Making the Grades
Jane Hayes (Keri Russell) is what you might call a Jane Austen fanatic. She has read all six of her books, memorized large passages from many of them, and watched various film adaptations of the novels too often to count. All the while, she can’t help but compare the modern world with that of the author’s day. Why, she wonders, wasn’t she born at a time of gentleman suitors, proper ladies, and drawing room tea parties?
So it is no surprise when the over-thirty-and-still-single woman has her attention caught by a themed vacation in the English countryside, bidding visitors to step back into the Regency Era and play out their favorite Austen stories. Throwing all sense and sensibility aside, Jane pays the exorbitant fee and embarks on the adventure of a lifetime.
Sadly, not all turns out as advertized. Upon her arrival the facility’s manageress Mrs. Wattlesbrook (Jane Seymour) dubs her Miss Ernstwhile, and informs Jane that her “bronze package” only entitles her to a room in the basement, some drab dresses and the role of an indebted orphan. Meanwhile the “platinum” guests get beautiful finery, grand apartments and names like Miss Elizabeth Charming (Jennifer Coolidge) and Lady Amelia Heartwright (Georgia King).
Holding onto her pride, despite the prejudice, Jane determines to make the best of the situation—even when the men of the manor prove a little disappointing as well. All actors hired as part of the guest’s experience, Henry Nobley (JJ Field) is stuffy, Colonel Andrews (James Callis) is smarmy, and the exotic Captain East (Ricky Whittle) keeps looking for opportunities to remove his shirt and reveal his ripped chest. Fortunately Martin (Bret McKenzie), who is only paid as a grounds keeper, appears a safe place to turn for a measure of reality and maybe even a little romance.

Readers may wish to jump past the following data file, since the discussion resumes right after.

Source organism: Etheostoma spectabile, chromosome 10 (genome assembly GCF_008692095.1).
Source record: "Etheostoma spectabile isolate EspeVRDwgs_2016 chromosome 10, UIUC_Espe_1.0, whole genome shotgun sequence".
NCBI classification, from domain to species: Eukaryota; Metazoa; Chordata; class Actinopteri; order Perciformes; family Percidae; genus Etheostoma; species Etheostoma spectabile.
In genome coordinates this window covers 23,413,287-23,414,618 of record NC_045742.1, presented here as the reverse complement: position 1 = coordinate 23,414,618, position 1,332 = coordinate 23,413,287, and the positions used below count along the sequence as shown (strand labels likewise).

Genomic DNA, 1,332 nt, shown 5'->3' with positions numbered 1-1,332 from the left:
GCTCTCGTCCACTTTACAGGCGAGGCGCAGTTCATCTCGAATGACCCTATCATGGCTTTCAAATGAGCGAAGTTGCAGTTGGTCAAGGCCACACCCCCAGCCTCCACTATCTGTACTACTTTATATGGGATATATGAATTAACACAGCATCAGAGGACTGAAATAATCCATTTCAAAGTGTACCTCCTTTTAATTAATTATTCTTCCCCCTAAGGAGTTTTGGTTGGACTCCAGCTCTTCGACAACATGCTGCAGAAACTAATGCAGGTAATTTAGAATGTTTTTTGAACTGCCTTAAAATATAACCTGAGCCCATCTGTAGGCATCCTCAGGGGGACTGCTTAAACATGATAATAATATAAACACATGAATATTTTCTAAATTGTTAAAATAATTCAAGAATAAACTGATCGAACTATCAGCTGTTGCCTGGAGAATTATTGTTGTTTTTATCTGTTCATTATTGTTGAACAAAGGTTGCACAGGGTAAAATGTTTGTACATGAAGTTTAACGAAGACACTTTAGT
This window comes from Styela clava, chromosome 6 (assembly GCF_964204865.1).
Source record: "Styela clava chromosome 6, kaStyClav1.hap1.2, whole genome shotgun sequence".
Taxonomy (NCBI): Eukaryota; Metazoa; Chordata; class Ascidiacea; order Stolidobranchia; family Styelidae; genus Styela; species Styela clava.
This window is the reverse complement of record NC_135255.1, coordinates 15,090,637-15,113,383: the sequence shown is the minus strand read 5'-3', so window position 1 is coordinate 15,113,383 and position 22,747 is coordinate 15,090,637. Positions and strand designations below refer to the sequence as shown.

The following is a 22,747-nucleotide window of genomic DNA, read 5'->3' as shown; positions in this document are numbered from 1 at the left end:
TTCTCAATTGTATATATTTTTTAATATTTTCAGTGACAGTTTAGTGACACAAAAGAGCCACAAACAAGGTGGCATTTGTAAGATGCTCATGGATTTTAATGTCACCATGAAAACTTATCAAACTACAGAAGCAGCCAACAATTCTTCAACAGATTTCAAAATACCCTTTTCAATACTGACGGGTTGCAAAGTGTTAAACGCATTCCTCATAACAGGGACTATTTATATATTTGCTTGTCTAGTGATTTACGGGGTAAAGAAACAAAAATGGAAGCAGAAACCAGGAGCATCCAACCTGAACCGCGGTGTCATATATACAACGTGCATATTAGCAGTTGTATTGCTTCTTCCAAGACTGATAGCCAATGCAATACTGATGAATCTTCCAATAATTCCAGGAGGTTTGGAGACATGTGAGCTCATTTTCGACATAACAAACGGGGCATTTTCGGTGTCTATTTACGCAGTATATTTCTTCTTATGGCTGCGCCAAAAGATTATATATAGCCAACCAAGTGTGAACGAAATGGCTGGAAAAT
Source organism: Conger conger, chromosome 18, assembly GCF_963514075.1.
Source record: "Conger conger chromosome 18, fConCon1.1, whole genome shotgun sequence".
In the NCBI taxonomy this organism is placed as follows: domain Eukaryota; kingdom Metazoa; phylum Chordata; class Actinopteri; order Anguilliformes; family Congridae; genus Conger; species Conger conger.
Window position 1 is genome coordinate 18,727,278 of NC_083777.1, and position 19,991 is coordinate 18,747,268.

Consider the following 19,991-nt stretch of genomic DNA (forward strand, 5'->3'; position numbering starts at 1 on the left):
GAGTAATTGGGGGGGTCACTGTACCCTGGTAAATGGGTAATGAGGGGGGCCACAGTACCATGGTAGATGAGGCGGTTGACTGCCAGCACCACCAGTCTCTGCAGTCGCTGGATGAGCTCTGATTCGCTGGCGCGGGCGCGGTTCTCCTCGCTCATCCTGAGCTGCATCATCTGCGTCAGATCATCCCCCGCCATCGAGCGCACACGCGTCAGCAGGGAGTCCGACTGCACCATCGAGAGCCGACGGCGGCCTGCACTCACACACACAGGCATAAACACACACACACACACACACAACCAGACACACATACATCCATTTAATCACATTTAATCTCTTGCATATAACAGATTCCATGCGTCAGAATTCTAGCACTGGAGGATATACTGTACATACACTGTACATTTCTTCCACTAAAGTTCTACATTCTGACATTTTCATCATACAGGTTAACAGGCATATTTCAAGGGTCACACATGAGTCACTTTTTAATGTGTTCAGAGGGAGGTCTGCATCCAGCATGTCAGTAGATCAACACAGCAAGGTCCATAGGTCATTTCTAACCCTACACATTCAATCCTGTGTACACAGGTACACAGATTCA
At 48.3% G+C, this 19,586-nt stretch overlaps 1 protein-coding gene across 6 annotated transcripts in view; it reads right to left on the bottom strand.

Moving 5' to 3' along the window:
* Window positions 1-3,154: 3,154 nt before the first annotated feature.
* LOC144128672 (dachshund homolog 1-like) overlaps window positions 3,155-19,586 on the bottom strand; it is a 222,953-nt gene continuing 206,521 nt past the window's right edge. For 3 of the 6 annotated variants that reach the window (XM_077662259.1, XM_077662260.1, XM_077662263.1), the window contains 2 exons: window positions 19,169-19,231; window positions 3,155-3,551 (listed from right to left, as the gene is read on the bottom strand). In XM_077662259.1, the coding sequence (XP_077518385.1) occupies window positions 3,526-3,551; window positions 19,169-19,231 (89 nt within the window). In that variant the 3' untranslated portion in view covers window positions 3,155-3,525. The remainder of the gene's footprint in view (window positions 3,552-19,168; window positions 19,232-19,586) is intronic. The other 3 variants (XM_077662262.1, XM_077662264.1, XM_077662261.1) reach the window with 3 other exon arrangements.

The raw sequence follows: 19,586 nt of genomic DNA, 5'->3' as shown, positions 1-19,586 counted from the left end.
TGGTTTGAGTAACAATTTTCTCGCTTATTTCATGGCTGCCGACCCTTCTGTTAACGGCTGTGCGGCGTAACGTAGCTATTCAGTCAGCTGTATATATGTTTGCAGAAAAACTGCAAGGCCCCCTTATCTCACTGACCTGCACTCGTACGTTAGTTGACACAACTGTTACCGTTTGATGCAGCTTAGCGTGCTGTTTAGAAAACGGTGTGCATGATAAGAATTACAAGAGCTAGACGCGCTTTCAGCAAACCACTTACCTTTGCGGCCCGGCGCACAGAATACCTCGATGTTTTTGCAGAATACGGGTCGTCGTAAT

Viewers of this film should be aware that you have to be a big enough Jane Austen fan to get the humor. But you should not be such a purist that you can’t laugh at the script’s spoofing of the author’s earnest description of early 1800s social norms. You also need to be willing to accept some crude 21-century innuendo that is played for comedy when it is contrasted with the propriety of a bygone age. While shedding some of those constraining, old-fashioned conventions may seem liberating (I’m glad I no longer need to pass my spare time doing needle point), the crassness of today’s dating (depicted here with lustful flirtations, uninvited displays of affections and unfaithful intentions of married people) may leave some longing for the good old days of well-mannered courtship.
Although Austenland may not prove to be everyone’s cup of tea, the script does present at least one universal truth: As nice as it may be to daydream, when it comes to love and companionship, nothing beats the real thing. For Jane, this means taking a more critical look at her fantasies. For comedy-romance junkies (the obvious target audience of this movie) it might mean coming to a greater appreciation of what our own world has to offer. Undoubtedly those who can take their Austen brewed with a good dose of wry wit, won’t need much persuasion to drink up this unique blend of Jane’s classic works.
Discussion Ideas After The Movie
Teaching ideas and topics to discuss about Austenland.
What is it about the past (as described by Jane Austen) that makes Jane Hayes want to return to the Regency Era? What periods of history would you want to visit, if you had the chance? Does the experience live up to all Jane hoped for? How do you think you would feel if you could actually live in the time of your choice?
Why is fantasy often more appealing than reality? What things did Jane learn about pretending that made her want the real world back?